Least valuable pitcher of the 2000s

Ponson pitched for seven different teams in the decade. He was released six times. AP Photo/Chris Gardner

In July 2006, when the New York Yankees took a flier on troubled pitcher Sidney Ponson, general manager Brian Cashman expressed hope that Ponson's recovery from alcohol issues might lead to a new and more productive phase of his career.

"He's been dry since August," Cashman told reporters.

In hindsight, that might be the nicest thing a major league executive has said about Ponson in the past five years.

Ponson was far from the worst pitcher to don a big league uniform in the 2000s. Jose Lima, a 21-game winner with Houston in 1999, posted a 43-62 record with a 6.00 ERA for the Astros and four other clubs this decade. Mike Hampton, Darren Dreifort, Chan Ho Park and Carl Pavano will be remembered for their injuries and monumentally bad contracts, although Park found a second wind toward the end of the decade.

We also would be remiss not to mention Denny Neagle, who: (A) couldn't stay healthy after signing a $55 million deal with Colorado, (B) pleaded guilty to patronizing a prostitute in 2006 and (C) earned a mention in the Mitchell report the following year.

Mark Hendrickson, Casey Fossum and Esteban Yan hung around an awfully long time for guys with 5.00 career ERAs. Mike Maroth became baseball's first 20-game loser since Brian Kingman. And lots of fans in Baltimore will argue Daniel Cabrera was a bigger waste of talent than Ponson ever dreamed of being.

But all that competition couldn't steer us from Ponson, an Aruba native whose career will be remembered for a series of embarrassing incidents and lots of squandered potential. No pitcher in recent memory was more adept at raising expectations and then dashing them through a combination of stubbornness, immaturity and a lack of discipline.

He was a veritable Bermuda Triangle of disappointment.

It's instructive to recall the expectations that heralded Ponson's arrival in Baltimore. Ten years ago, Orioles manager Mike Hargrove was comparing Ponson to Bartolo Colon, and Syd Thrift, then Baltimore's general manager, looked at that 97 mph fastball and labeled him "a future No. 1 pitcher."

But Ponson rarely delivered on his promise. In 2003, he posted a 17-12 record in 216 innings with Baltimore and San Francisco. He was dubbed "Sir Sidney" after being decorated as a Knight of the Order of the Dutch Royal House by Queen Beatrix of the Netherlands. Fellow Aruban big leaguers Eugene Kingsale and Calvin Maduro also received the honor.

For Ponson, it was strictly a tease. The Orioles signed him to a $22.5 million contract, and he responded by going 18-26 with a 5.64 ERA over the next two seasons. In the first year of his new deal, Ponson allowed a staggering 265 hits.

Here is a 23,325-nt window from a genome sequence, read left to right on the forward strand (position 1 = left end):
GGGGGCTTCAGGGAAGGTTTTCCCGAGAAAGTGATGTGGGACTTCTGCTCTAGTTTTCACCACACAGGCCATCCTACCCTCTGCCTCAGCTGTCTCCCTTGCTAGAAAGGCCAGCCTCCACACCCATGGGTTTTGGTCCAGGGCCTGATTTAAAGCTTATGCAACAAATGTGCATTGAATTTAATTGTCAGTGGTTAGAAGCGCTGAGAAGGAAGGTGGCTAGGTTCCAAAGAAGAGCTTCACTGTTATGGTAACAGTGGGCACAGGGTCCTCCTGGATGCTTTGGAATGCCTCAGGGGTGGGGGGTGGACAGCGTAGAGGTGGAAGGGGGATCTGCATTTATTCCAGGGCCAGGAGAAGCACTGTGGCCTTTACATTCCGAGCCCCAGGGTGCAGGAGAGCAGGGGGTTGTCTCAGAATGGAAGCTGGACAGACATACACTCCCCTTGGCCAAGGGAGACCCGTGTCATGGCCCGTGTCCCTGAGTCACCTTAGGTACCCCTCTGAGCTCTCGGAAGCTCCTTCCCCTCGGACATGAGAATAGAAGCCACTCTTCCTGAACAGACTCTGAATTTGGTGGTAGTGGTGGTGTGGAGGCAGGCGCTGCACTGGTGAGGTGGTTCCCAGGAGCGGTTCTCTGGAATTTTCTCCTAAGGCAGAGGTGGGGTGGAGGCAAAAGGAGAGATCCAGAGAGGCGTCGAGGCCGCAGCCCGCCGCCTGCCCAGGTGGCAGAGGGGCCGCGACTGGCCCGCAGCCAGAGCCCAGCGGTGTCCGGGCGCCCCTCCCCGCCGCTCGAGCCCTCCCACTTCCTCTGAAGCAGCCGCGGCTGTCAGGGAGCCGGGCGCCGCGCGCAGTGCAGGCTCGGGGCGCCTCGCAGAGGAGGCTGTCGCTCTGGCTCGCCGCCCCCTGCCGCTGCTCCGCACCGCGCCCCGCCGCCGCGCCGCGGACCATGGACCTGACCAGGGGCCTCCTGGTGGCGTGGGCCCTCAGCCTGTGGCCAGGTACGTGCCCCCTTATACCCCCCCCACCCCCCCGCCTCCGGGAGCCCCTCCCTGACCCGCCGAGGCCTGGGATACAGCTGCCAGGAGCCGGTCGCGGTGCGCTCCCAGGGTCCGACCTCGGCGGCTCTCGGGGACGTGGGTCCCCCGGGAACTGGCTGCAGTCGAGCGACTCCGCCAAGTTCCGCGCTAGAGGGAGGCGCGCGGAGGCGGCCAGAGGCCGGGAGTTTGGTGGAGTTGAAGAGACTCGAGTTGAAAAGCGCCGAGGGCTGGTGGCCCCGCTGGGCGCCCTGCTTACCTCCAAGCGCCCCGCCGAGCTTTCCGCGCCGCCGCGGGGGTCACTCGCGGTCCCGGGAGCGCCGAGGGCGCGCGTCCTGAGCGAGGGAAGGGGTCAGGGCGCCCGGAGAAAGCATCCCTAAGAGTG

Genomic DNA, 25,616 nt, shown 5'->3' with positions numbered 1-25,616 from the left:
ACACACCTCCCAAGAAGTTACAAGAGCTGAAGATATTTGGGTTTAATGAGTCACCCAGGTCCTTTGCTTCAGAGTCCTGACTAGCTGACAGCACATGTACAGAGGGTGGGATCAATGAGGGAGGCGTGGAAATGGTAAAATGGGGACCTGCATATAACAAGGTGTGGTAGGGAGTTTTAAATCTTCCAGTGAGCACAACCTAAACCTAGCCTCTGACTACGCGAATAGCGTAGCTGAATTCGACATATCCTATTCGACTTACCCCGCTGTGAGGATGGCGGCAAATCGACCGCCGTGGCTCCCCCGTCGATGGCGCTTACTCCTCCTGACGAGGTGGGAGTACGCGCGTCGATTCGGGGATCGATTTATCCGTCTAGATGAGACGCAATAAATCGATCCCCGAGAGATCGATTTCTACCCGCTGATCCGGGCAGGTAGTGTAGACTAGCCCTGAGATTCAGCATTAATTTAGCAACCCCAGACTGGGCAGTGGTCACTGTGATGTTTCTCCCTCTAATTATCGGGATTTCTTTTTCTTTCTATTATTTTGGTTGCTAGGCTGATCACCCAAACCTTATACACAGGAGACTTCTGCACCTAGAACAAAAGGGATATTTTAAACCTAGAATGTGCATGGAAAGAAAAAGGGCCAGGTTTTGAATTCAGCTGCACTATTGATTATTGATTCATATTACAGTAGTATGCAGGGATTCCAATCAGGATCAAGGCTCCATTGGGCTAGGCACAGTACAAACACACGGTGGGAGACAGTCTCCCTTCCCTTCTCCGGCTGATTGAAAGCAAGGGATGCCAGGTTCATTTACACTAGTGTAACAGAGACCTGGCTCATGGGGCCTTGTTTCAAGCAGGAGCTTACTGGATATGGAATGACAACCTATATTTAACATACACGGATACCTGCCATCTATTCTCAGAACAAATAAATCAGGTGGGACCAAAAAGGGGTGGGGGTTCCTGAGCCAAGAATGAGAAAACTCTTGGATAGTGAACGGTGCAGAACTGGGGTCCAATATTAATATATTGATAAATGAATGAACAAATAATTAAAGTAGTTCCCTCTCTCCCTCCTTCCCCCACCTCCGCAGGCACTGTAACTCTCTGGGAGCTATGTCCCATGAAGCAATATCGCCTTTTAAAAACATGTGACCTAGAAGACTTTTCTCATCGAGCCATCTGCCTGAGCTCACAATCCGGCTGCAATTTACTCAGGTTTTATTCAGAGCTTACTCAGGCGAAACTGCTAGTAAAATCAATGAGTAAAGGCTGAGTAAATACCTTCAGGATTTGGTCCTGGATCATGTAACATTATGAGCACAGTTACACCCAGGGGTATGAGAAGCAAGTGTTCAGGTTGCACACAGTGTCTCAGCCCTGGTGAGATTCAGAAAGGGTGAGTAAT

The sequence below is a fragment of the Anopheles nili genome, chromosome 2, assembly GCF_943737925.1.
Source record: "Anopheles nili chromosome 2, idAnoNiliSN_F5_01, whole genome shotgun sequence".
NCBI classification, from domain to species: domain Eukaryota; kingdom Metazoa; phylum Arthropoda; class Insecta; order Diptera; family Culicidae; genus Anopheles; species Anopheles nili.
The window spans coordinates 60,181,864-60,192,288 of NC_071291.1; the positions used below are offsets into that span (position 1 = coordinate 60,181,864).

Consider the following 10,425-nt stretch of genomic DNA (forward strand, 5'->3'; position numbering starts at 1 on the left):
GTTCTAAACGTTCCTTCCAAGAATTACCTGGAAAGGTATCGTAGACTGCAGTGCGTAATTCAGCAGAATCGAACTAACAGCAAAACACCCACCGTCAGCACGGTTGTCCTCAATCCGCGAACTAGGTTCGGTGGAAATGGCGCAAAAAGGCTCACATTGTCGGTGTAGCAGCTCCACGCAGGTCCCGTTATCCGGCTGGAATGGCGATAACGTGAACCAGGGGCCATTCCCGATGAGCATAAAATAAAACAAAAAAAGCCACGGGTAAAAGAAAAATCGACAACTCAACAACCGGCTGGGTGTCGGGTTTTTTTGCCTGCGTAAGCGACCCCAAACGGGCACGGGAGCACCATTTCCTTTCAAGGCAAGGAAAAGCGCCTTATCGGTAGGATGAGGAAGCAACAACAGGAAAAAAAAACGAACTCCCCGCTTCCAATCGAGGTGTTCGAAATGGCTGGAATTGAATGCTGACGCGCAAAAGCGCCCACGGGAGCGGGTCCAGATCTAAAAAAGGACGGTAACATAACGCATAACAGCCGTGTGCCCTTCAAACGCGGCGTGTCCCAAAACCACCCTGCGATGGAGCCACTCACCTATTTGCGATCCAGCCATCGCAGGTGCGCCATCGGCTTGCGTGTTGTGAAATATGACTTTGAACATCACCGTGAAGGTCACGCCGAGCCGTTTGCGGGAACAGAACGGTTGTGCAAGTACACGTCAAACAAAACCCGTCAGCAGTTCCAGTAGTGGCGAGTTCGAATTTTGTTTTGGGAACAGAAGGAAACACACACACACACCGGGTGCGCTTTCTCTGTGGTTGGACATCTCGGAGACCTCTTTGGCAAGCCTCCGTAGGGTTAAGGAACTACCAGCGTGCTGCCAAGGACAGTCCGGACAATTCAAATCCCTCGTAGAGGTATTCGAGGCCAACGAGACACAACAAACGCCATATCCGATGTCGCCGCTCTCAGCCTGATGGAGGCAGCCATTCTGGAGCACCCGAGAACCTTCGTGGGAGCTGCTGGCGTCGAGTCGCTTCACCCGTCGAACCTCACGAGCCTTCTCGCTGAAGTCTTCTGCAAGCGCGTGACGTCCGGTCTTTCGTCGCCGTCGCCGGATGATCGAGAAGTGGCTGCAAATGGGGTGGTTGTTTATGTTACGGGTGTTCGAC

That was only half the story. In 2004, Ponson was charged with punching a judge during a confrontation on a beach in Aruba, a matter for which he apologized and reached a settlement. He spent time at an alcohol rehabilitation facility after two drunken-driving incidents in 2005. The Orioles, citing a failure to live up to the morals clause in his contract, tried to void his deal. Ponson filed a grievance with the MLB Players Association, and the two sides eventually reached a settlement.

Over a three-year span, Ponson was released by Baltimore, St. Louis, the Yankees, Minnesota and Texas. He pitched for the Netherlands at the 2009 World Baseball Classic but was banned from international competition for two years after testing positive for a dietary supplement.

The Royals, desperate for starting pitching help, gave Ponson a chance this past season. But they released him in August after he posted a 1-7 record with a 7.36 ERA.

The people closest to Ponson have always characterized him as more of a wayward rogue than a bad person at heart. Because of his immense talent, he grew accustomed to finding a new opportunity around every corner.

"If teams keep calling my agent, then I have a chance," Ponson said during the spring of 2007. "The day the phone calls stop, then I don't have a chance anymore."

Just a hunch, Sidney, but the phone has probably stopped ringing. In lieu of a Cy Young Award, you'll have to settle for this.

Also considered: Mike Hampton, Jose Lima, Mike Maroth, Carl Pavano

Jerry Crasnick covers baseball for ESPN.com. His book "License To Deal" was published by Rodale. Click here to order a copy. Crasnick can be reached via e-mail.